During a recent visit to Botswana, a friend invited me to participate in the funeral rites for her cousin. Abandoned by a husband who had abused her for most of her life, the deceased woman had raised five children alone.
We arrived at the mortuary where her children awaited; the nearest of kin went inside to fetch the body. In accordance with tradition, the deceased woman’s maternal uncle acted as the head of the family and took charge of the rituals. During the ceremony, he didn’t mention that she had died from AIDS. But everyone knew that some of the children might also be infected. If so, their only hope would be the government’s new program to give antiretroviral drugs to everyone with HIV/AIDS.
But a funeral was not an appropriate occasion to talk about AIDS. It was time for kinsmen to send her joyfully into the next world and for the ancestors to welcome the woman into their realm. I joined in the feasting.
Seated next to me was a teenager with beautiful round eyes and a warm voice. She adjusted her scarf just enough to reveal severe burn marks on the right side of her face. “A group of hoodlums threw her on a bar-b-que pit,” a woman explained. The girl nodded, showing me the dark grill marks on her right arm, thigh and leg. “I don’t know why they did this to me except that I talked back to them when they were rude,” she said. Other women shared horror stories. In bars or at home, day or night, some women never felt safe, and violence was a constant threat behind sexual coercion. Girls contracted AIDS because they were powerless to defend themselves against older men who believed in the superstition that virgins could cure them.
Not so long ago, one-third of Botswana’s females aged 15 to 24 were infected. And although rates have declined, violence associated with alcohol abuse remains a social problem of epidemic proportions.
But this isn’t a scenario that unfolds only in Africa. Violence against women and girls is global. It is a societal pathology that takes a variety of malevolent and deadly forms in many cultures, across many classes. It is the most prevailing violation of women’s human rights globally and a major reason why women and girls do not feel safe at home or in the streets. In the United States, there is a strong link between intimate partner violence and HIV. For example, women in relationships with violence have four times the risk for contracting sexually transmitted diseases, including HIV, than women in relationships without violence.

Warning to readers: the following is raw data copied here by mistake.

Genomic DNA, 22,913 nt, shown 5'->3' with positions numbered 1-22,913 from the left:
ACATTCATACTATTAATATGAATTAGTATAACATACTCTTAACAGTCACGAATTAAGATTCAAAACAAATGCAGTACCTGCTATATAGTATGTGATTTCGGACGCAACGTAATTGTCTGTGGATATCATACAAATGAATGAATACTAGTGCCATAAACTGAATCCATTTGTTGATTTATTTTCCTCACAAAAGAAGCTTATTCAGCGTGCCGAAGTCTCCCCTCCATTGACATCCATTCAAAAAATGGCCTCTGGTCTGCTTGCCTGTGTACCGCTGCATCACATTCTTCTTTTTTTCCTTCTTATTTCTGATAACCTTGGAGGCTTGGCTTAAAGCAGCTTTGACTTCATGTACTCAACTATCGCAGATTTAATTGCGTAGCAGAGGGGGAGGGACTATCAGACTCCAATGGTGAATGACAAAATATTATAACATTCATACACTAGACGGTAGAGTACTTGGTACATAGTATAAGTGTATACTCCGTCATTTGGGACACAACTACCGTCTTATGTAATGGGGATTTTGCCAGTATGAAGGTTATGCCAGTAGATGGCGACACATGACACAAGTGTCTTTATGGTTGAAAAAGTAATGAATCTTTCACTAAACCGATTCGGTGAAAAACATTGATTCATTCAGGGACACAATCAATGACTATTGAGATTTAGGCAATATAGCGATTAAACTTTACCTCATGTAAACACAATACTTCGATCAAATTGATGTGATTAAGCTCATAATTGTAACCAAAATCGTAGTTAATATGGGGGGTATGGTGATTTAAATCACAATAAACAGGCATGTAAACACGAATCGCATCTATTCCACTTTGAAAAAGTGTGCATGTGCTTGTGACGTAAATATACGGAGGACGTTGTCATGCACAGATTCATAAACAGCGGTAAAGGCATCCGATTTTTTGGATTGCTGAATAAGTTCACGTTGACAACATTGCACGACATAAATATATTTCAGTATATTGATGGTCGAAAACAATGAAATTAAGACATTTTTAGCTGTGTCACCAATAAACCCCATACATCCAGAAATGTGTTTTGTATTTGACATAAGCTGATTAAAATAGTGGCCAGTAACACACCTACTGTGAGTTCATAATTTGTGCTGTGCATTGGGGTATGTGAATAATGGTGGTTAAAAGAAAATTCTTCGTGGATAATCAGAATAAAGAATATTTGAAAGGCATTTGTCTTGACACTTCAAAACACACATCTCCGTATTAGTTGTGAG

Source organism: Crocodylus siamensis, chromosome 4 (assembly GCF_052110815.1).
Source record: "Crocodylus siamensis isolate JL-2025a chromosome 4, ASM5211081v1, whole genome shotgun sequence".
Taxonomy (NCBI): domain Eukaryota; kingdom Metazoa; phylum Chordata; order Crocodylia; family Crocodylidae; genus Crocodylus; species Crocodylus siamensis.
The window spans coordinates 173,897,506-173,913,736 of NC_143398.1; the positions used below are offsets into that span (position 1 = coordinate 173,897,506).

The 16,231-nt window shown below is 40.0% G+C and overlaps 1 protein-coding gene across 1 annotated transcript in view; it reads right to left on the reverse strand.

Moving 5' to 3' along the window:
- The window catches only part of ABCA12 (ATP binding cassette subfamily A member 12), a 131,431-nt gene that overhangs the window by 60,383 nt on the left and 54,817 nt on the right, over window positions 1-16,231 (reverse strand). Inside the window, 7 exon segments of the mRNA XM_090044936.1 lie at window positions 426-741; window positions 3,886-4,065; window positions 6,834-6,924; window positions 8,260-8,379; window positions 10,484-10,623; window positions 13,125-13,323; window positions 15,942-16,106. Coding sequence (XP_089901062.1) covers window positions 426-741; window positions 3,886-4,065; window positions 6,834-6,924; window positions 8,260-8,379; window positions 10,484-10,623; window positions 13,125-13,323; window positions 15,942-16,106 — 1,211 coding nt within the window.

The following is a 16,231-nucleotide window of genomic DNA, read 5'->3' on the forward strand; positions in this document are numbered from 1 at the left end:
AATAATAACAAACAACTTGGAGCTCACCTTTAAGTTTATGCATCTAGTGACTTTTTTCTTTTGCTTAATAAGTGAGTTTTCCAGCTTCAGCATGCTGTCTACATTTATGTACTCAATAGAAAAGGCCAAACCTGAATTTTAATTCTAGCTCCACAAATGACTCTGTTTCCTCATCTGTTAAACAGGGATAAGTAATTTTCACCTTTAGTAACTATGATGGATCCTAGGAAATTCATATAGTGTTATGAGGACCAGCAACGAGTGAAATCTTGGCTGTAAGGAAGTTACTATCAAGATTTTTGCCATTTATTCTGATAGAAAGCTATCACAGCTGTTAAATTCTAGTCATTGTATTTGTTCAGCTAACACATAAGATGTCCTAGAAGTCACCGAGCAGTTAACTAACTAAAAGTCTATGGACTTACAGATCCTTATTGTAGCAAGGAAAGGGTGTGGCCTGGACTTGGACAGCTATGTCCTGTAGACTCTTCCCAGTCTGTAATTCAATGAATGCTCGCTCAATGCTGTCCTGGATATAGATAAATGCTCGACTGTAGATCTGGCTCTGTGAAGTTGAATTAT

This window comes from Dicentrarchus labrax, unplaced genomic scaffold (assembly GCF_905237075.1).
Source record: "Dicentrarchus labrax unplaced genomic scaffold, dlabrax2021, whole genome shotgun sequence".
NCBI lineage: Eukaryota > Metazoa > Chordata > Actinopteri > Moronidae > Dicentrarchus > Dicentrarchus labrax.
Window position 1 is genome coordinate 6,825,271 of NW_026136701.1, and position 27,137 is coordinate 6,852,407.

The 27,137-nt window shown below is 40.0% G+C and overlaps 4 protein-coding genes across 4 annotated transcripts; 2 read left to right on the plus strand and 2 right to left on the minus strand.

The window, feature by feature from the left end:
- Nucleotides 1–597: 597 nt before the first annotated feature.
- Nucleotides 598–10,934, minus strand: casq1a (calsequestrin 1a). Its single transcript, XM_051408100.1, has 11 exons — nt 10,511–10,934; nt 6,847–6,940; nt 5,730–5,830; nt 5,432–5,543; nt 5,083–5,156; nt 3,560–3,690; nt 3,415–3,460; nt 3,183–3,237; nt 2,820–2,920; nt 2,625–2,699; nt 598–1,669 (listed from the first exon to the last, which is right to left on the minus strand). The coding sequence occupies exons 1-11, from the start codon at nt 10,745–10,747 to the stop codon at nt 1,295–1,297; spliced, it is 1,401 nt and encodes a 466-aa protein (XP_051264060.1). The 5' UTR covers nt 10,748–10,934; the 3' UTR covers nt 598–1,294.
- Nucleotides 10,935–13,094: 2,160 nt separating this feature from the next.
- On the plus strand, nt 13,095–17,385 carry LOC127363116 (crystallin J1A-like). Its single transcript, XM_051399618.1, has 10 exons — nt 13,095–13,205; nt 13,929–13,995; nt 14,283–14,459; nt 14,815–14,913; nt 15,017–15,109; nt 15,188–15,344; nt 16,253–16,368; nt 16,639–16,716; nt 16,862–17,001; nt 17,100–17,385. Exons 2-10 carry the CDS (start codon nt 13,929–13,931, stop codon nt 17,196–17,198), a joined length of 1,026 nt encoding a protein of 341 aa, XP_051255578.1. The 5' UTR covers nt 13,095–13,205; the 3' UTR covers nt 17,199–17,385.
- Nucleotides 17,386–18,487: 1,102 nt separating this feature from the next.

Gender-based violence is also an urgent economic and social development issue. According to the World Health Organization, domestic violence and rape rank higher than cancer, motor vehicle accidents, war and malaria in the global estimates of risk factors for women. Domestic and sexual violence in the United Kingdom costs the country £5.7 billion per year, including costs to the criminal justice system, health care costs, housing and the loss to the economy. In the United States, the health care cost of intimate partner rape, physical assault and stalking totals $5.8 billion each year, nearly $4.1 billion of which is for direct medical and mental health care services. Lost productivity from paid work and household chores and lifetime earnings lost by homicide victims total nearly $1.8 billion.
What is the UN doing about this? The UN Secretary General, supported by UN Women, has taken the leadership through the UNiTE to end violence against women campaign. At the UN Commission on the Status of Women meeting in 2013, hundreds of NGOs gathered together to prevent and end violence against women and girls. In its “Agreed Conclusions,” (a consensus document that provides policy guidance for the UN and governments), the Commission strongly condemned violence against women and girls and noted the important role that men and boys can have in prevention.
I plan to return to Botswana very soon to catch up on the good news. I heard that the Harvard AIDS Initiative is working closely with the government to combat date rape and other forms of violence against women and girls as part of their HIV/AIDS prevention program.
 Costs of Intimate Partner Violence against Women in the United States, United States Department of Health and Human Services, 2003.